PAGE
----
Anti-Drug Campaign and Controversy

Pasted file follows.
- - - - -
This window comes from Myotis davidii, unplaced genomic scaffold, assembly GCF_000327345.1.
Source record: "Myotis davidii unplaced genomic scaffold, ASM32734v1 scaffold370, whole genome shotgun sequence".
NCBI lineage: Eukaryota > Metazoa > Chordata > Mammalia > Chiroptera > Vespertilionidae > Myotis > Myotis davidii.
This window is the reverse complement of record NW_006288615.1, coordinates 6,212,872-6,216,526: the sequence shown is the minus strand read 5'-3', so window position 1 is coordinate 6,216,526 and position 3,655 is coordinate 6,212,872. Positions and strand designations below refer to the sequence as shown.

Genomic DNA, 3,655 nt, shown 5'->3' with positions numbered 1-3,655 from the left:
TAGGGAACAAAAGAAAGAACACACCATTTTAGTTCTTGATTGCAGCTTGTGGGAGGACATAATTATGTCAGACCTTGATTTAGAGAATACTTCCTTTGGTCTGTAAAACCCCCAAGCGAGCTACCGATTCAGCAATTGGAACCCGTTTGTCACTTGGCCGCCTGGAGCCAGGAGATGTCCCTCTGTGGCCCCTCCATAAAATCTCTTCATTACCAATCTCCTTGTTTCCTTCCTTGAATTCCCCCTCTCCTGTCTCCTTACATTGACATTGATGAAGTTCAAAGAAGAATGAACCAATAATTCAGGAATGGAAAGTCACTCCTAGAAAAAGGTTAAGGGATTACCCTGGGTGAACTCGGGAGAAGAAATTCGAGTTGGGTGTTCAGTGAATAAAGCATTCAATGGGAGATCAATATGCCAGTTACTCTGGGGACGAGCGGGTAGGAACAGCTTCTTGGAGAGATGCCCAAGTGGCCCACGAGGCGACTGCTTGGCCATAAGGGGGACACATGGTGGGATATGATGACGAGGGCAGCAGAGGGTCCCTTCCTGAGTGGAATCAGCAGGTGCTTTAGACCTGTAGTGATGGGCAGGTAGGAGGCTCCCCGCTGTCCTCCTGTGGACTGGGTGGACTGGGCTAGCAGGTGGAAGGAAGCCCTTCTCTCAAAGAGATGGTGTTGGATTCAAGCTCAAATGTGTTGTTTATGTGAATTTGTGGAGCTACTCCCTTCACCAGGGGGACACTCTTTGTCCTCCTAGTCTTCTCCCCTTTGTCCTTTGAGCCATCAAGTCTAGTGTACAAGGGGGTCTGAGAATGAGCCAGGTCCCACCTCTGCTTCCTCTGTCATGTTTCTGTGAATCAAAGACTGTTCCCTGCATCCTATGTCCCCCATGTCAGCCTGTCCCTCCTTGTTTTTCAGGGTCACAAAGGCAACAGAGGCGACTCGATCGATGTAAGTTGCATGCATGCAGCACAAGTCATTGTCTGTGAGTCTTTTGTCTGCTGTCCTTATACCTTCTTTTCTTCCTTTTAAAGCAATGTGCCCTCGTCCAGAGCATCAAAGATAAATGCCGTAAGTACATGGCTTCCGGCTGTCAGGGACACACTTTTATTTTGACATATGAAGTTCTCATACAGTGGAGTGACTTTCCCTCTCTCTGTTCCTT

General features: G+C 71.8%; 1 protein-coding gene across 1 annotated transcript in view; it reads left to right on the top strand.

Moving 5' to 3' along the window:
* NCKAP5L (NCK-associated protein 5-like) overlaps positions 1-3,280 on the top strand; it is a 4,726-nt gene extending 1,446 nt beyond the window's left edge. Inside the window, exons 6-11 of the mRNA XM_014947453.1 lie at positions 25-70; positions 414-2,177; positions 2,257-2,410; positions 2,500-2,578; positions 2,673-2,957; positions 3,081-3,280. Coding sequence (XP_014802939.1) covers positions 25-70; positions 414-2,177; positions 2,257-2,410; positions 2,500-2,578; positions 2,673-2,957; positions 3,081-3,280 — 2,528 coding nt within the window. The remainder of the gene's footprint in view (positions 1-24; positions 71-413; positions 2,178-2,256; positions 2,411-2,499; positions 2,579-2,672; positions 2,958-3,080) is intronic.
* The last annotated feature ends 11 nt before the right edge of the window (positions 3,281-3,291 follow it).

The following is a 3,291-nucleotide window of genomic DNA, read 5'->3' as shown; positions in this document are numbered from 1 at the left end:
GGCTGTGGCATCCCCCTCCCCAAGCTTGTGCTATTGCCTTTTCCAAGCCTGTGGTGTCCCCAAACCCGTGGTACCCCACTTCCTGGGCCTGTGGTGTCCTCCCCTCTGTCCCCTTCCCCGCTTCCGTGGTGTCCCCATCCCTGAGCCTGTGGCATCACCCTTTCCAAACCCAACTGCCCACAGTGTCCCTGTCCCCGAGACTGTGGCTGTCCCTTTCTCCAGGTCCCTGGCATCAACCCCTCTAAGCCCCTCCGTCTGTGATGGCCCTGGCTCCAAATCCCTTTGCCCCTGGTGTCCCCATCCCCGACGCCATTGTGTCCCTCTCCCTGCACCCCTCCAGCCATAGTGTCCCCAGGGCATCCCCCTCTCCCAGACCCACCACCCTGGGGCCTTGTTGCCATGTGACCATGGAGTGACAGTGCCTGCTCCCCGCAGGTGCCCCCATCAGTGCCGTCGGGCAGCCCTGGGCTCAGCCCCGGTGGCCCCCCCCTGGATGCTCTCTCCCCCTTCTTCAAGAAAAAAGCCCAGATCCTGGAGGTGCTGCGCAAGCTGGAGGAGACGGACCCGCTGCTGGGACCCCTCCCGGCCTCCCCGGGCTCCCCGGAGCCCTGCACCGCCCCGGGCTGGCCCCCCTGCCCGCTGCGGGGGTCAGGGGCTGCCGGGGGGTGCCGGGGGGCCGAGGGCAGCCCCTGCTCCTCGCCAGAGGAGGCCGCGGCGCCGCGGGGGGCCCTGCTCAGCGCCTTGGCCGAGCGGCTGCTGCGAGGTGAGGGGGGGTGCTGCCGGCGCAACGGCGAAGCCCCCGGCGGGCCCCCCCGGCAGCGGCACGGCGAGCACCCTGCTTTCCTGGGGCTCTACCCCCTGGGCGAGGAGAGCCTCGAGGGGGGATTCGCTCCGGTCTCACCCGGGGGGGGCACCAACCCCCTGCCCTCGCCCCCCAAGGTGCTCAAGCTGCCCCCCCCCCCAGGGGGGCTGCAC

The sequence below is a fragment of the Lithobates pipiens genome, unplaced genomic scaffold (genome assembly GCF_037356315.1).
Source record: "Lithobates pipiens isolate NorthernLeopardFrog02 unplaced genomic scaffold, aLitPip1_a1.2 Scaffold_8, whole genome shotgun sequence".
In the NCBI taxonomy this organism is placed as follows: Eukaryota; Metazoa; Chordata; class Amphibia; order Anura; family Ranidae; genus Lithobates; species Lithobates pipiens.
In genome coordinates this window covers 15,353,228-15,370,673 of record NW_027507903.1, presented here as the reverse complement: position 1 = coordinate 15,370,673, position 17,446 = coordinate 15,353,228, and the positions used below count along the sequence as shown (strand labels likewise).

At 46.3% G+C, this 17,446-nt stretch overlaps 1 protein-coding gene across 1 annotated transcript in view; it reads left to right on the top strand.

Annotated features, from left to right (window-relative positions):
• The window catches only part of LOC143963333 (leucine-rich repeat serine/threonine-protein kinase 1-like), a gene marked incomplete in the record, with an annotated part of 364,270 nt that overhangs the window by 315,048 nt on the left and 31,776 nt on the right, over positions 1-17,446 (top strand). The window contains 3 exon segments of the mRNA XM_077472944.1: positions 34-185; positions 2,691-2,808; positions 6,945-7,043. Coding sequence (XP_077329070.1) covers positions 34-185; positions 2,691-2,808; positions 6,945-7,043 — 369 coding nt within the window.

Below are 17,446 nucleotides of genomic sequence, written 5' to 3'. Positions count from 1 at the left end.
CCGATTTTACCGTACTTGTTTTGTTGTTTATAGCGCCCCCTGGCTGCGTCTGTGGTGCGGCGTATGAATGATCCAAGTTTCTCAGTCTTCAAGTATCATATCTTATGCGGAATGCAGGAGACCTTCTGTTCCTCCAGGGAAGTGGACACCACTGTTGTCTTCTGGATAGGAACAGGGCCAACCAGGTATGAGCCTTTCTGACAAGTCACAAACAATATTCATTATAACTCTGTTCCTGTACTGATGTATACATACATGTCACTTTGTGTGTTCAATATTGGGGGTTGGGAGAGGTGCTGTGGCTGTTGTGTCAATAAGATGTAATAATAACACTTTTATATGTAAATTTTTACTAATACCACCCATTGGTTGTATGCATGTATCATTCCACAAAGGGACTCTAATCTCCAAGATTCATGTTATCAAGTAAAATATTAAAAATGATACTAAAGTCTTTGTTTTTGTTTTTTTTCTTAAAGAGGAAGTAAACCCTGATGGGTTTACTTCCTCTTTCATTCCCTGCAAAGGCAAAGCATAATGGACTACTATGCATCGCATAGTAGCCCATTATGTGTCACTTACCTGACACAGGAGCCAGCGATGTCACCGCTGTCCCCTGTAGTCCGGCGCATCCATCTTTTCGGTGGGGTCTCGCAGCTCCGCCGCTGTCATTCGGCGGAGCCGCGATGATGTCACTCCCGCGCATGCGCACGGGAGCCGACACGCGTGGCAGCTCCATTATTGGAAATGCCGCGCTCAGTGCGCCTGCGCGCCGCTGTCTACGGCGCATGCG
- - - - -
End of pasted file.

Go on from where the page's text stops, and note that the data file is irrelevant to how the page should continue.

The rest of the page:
Upon taking up his post as ONDCP head in 1996, McCaffrey was labeled as the general who would lead the U.S. fight in the "war on drugs."14 As Hersh reported in 2000, "McCaffrey serves as the architect of and main spokesman for the Clinton Administration's $1.6-billion plan to provide, among other things, more training and weapons for the Colombian Army in an effort to cut drug production and export."15 Though McCaffrey came to see the battle against drugs as less of a war and more of a "cancer affecting social life"16 that needed to be fought with therapy, prevention, and education, he never wavered in what he saw as the accompanying necessity of funding and training foreign armed forces involved in combating the drug trade. As the Associated Press reported in 2000, "'They [the Colombian government] are really in a perilous situation, and I think we ought to stand with them,' McCaffrey said, noting that the United States will give 63 helicopters in 2000."17